AVAILABLE ON DVD
RUNNING TIME: 88 mins
REVIEWED BY: Dr Lenera, Official HCF Critic
Stan gets a little annoyed when his mum and sister keep buying expensive items on hire purchase, but the money he earns for overtime working as a bus driver means that he can afford it – until the bus company decides to revoke a long standing rule and employ women bus drivers. The loss of overtime causes Stan to persuade his sister Olive to work in the canteen, but she gets pregnant, forcing the Butler family to send back the items they can’t afford to pay for. Stan decides to join forces with his long time work colleague Jack to sabotage the new employment scheme….
So after a decade or so it’s back to comedy for Hammer. I suppose I ought to feel ashamed that I quite enjoyed On The Buses, given the plethora of sexual harassment stories that have been making news headlines of late. The women in On The Buses are continually treated as sex objects and sometimes subjected to what would now be called indecent assault – well, that is the ones who are “lookers”. The ones who aren’t – the female bus drivers and the dim Olive who almost destroys the canteen due to her incompetence – are just constantly insulted. And yet [readers who worship the cult of political correctness should perhaps not read any further], while I found the odd moment to be a bit uncomfortable when viewed through modern eyes, I actually found this film rather refreshing and an antidote to the prevalent man-bashing in much modern comedy and indeed films where you can insult and objectify males but not females, otherwise the feminazi, PC mob will tear you apart. I’m sorry, but I both chuckled and almost cheered during the opening scene, where a pretty girl is standing on the front of the bus changing the number and three guys come along who can almost see up her skirt, causing this exchange: “Hello darling”. “Hello, is it alright”? “Nothing a bit….oh that’s lovely that is” ,as the girl moves a bit higher so he can see more. And it’s worth noting that the idiotic men do often get their comeuppance.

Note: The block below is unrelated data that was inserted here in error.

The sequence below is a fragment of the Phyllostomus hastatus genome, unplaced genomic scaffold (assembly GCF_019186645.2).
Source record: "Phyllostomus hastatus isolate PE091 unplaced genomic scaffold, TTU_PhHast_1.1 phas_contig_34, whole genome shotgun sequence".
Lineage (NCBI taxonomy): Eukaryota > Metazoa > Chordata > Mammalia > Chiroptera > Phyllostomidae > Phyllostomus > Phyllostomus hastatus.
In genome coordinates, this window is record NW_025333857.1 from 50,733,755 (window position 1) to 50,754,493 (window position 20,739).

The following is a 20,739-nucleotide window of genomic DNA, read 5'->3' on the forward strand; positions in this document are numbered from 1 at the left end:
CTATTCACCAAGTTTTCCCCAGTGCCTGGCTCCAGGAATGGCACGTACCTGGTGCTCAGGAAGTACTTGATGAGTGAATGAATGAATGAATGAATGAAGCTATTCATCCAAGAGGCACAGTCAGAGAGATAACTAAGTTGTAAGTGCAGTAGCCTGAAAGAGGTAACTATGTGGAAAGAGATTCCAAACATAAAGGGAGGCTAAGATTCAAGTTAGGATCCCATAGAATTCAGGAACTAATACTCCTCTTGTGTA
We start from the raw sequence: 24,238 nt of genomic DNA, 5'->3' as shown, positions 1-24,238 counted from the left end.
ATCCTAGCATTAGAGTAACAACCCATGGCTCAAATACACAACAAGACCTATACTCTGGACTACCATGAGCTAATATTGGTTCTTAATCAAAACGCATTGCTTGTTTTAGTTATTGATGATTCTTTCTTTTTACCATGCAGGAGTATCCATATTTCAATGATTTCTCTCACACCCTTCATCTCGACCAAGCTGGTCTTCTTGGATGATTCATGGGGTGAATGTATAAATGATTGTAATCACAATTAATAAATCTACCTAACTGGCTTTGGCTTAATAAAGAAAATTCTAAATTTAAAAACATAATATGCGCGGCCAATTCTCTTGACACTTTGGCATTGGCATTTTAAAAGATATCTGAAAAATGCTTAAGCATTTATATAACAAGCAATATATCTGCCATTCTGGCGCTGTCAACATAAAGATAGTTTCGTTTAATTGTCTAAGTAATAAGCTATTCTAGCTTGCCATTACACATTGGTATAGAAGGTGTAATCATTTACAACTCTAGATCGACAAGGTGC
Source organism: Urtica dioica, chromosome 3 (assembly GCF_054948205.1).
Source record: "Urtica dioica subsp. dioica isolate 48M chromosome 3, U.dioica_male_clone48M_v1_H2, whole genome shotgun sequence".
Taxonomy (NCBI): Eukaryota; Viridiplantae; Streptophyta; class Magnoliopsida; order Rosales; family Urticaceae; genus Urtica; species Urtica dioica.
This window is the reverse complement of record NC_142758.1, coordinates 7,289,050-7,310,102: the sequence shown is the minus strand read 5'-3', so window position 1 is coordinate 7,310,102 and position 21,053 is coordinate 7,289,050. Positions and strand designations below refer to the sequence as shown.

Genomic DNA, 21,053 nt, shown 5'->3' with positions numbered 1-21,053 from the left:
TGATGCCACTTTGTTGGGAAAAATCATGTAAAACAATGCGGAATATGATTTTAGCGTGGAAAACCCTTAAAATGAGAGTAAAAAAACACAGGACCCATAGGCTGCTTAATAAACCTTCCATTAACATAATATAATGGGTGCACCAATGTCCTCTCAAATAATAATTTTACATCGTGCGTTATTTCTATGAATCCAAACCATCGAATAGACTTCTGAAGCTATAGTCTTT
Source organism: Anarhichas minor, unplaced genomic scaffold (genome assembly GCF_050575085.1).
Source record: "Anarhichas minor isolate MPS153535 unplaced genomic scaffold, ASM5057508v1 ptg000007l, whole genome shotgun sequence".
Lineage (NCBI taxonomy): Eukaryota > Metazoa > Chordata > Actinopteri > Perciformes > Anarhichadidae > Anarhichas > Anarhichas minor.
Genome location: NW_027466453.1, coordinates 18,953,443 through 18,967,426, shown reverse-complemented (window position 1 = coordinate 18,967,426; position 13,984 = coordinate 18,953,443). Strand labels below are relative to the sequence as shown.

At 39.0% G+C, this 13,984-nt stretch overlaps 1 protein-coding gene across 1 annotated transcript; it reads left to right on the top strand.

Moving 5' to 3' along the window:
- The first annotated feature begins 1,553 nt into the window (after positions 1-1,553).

This film, based on a hit TV series, was Hammer’s biggest box office hit of the 1970’s, and at the very least should probably be regarded as a fairly accurate snapshot of British working class life in the early 1970’s. Not dissimilar to the later Carry On movies, it’s continually obsessed by sex, our hero constantly being foiled in his attempts to get some and his ugly, toothy sidekick being unaccountably a great success with the ladies, yet there’s an innocence about it all – for a start you never see anything – and there’s also plenty of slapstick that would entertain the kids while the double entendres fly over their heads. I’ve never seen the TV series, but it seems that this film version is virtually the same and certainly features much of the same cast. Reg Varney, who reminded me of Kenneth Connor in the Carry Ons, is likeable despite displaying outdated sexist attitudes and being far too old, though for me Stephen Lewis steals the show as the dumb, wannabe-Hitler Blakey, who of course is outwitted at every turn by Stan and Jack, who aren’t above using their buses for their own personal use, plus placing spiders in the female driver’s cabs and laxative pills in their tea. It’s mostly amusing rather than hilarious, there are a few dead spots, and there’s no real climax, but such comedy of a bygone age should really be cherished rather than vilified – but then we live in a time in which Paul Feig films get good reviews.